Kus (Manyas) Lake is located on the southern coast of the Sea of Marmara between the Uluabat and Biga peninsulas. The lake supports a wide range of biodiversity: situated on a migratory waterbird route, it hosts more than three million birds each year, of which 255 species nest in the region. With its mild climate, the site can shelter birds all year round. The delta formed by the Sigirci stream is one of the most important breeding areas in the country. The wetland also constitutes an ideal environment for insects, worms, frogs and fish, all of which provide food for birds. A wide variety of plants also grow there: there are reed, rush and meadow areas around the lake and the region is considered one of the most heavily vegetated in the coastal zone.
It is estimated that the region was first inhabited around 4000 BC. Excavations currently in progress have brought to light archaeological evidence from the early Bronze Age. During the ensuing centuries, the land was populated by Bithynians, Lydians, Persians, Romans, Byzantines and Ottomans through until the establishment of the Republic of Turkey. The archaeological site of Daskyleion, a Roman settlement, lies on the southern lake shore.
The quality of the land has permitted the cultivation of wheat, sunflowers, corn, pulses, fruits, vegetables, olives, sugar beet, cotton and barley. Although cultivation in inundated lands is always risky, it has also been rewarding for farmers.
Fishing and aquaculture
Over the last two centuries, the region was populated by groups of immigrants from various parts of Europe. The first to arrive were Orthodox Christian Cossacks who migrated to the Danube Delta from southern Russia, bringing commercial fishing know-how with them when they arrived in the area. In the late 19th century, Ottoman Muslims migrated here from the Balkans and populated the northern shore of the lake. Then Pomaks from a village near Kavala in Greece were relocated around the lake, followed in the early 20th century by a new flow of immigrants from the Caucasus. These different groups of people from diverse backgrounds have lived in harmony, interacting, teaching and learning from one another as they adopt new strategies to provide for their subsistence.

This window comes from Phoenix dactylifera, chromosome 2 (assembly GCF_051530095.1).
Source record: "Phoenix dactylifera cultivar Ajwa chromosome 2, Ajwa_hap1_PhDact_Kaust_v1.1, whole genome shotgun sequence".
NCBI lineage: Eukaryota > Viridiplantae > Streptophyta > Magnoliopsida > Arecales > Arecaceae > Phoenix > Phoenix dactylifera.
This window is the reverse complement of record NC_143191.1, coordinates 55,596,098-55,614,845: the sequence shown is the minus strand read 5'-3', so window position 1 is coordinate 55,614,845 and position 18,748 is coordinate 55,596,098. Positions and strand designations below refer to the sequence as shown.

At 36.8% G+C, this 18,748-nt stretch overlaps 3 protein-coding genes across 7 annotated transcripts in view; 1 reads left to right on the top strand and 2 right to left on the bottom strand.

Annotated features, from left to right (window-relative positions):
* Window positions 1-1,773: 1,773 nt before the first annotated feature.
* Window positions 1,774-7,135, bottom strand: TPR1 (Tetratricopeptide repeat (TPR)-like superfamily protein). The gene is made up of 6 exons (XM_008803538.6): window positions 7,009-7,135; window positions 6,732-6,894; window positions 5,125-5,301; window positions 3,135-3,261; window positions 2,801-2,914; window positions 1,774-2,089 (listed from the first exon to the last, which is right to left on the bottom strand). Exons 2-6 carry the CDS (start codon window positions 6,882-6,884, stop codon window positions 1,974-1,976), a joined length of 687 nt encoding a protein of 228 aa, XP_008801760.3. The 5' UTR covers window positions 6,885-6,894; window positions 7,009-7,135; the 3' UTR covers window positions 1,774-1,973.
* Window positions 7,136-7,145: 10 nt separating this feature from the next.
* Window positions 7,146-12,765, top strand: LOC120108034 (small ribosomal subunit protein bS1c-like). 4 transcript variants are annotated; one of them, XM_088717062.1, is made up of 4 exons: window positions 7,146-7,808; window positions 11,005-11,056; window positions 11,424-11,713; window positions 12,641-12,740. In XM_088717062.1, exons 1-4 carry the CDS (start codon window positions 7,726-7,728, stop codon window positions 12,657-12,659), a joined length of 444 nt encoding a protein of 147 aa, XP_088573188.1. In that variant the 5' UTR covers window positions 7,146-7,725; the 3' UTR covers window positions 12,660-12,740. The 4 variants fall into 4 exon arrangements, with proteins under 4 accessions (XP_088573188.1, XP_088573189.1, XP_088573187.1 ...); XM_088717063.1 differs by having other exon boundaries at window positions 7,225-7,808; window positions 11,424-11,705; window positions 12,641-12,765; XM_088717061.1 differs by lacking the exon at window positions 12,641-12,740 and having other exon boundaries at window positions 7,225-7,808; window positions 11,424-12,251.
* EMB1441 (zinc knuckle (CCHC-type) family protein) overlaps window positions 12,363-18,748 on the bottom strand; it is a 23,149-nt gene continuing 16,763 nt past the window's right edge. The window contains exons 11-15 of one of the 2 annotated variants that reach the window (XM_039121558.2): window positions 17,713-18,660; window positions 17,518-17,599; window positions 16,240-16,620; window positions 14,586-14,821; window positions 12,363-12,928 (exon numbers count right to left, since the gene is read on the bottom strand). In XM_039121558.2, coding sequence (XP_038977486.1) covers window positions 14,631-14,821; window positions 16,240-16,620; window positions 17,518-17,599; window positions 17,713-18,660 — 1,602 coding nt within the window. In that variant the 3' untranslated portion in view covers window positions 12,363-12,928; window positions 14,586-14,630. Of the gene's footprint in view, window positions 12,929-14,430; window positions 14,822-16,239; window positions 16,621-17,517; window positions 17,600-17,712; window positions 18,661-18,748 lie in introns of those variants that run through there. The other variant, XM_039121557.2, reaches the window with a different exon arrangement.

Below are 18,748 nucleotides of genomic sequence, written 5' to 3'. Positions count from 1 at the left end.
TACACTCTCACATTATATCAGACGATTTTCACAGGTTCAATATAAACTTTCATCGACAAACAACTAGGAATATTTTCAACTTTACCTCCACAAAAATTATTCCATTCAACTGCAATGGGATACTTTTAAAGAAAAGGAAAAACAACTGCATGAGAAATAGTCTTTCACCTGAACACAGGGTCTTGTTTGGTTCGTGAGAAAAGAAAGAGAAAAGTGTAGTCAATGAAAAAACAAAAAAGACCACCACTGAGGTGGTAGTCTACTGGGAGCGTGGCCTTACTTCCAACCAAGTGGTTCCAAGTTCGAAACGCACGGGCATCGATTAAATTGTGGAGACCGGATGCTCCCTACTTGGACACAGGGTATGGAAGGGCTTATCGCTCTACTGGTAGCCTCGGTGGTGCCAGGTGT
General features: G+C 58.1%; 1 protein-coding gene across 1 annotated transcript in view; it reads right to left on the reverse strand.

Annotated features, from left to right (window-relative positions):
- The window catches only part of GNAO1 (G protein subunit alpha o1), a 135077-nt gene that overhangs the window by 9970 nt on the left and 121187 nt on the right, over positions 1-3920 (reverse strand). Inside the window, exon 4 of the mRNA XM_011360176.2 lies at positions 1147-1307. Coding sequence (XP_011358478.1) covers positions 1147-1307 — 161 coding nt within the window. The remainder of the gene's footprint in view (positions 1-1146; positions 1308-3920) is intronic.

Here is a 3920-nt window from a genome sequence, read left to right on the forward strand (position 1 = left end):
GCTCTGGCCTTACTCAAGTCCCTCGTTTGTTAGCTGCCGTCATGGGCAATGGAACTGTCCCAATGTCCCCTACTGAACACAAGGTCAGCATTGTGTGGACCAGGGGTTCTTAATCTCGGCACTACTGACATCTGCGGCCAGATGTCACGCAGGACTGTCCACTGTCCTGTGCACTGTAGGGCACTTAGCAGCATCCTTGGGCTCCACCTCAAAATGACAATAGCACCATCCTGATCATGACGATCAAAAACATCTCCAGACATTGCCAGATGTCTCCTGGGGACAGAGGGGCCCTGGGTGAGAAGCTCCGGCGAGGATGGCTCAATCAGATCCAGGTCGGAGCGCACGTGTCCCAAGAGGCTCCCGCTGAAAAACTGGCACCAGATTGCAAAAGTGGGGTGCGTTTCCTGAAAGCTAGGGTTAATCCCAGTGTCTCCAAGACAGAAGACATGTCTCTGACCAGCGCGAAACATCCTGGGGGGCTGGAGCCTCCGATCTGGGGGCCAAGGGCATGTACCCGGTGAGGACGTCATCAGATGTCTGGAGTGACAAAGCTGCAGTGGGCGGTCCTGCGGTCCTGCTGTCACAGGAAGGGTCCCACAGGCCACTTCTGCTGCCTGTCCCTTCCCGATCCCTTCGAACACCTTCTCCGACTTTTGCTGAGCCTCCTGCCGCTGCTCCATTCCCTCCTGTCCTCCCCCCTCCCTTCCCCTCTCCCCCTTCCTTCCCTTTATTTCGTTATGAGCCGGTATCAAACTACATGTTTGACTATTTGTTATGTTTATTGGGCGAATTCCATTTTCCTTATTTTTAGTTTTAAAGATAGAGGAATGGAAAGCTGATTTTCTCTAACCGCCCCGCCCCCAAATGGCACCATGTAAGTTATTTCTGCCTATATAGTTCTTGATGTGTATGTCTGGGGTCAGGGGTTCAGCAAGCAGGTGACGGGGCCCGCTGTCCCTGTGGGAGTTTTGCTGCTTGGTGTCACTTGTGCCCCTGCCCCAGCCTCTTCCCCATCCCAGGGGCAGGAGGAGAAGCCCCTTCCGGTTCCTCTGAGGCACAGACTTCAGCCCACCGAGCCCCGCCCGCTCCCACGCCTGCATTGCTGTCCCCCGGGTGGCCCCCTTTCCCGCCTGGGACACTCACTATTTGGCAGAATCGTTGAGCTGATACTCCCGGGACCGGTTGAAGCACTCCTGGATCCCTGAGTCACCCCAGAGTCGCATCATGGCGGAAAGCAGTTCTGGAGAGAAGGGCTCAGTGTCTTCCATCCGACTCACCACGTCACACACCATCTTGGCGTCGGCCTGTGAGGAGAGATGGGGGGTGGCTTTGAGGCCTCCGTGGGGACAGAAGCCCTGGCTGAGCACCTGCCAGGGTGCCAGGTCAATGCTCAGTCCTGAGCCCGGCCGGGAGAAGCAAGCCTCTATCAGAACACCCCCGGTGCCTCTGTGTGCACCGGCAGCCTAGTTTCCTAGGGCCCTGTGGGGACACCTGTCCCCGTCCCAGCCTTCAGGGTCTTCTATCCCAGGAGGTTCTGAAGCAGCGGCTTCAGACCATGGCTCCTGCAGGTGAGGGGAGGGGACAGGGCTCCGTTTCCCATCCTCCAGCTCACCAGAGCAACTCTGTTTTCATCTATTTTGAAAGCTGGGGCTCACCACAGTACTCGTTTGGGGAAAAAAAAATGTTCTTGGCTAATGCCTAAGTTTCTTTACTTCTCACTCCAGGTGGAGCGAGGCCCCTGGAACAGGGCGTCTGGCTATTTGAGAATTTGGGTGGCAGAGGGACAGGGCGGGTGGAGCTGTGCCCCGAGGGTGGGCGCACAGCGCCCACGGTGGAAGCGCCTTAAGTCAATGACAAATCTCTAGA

The Cossack style of commercialised fishing was gradually taught to all groups, and most recently to the Pomaks who had not previously consumed fish. The Cossacks introduced the traditional method of ýrýpcýlýk, a sophisticated system of group fishing. Nowadays, the method of vole and fanyalý ‘ are practiced, while other traditional fishing methods include the pinter, a basket-like trap device which is still in use, and the basma and kýyý ýrýbý, both of which are now prohibited.
Hunting has always been important for the population. Two methods in use in recent years include open-air shooting and the güme, a hunter’s blind, a little hut constructed from wire and cotton which hides the hunter from birds. Although the güme is now banned by law, some people still use this traditional hunting practice.
Scientific research and education
The park includes a visitors’ centre and an observation tower and the area is visited by thousands of naturalists, bird watchers, scientists and researchers each year. Pilot courses for wetland managers have been held and many schools organise educational tours within the site.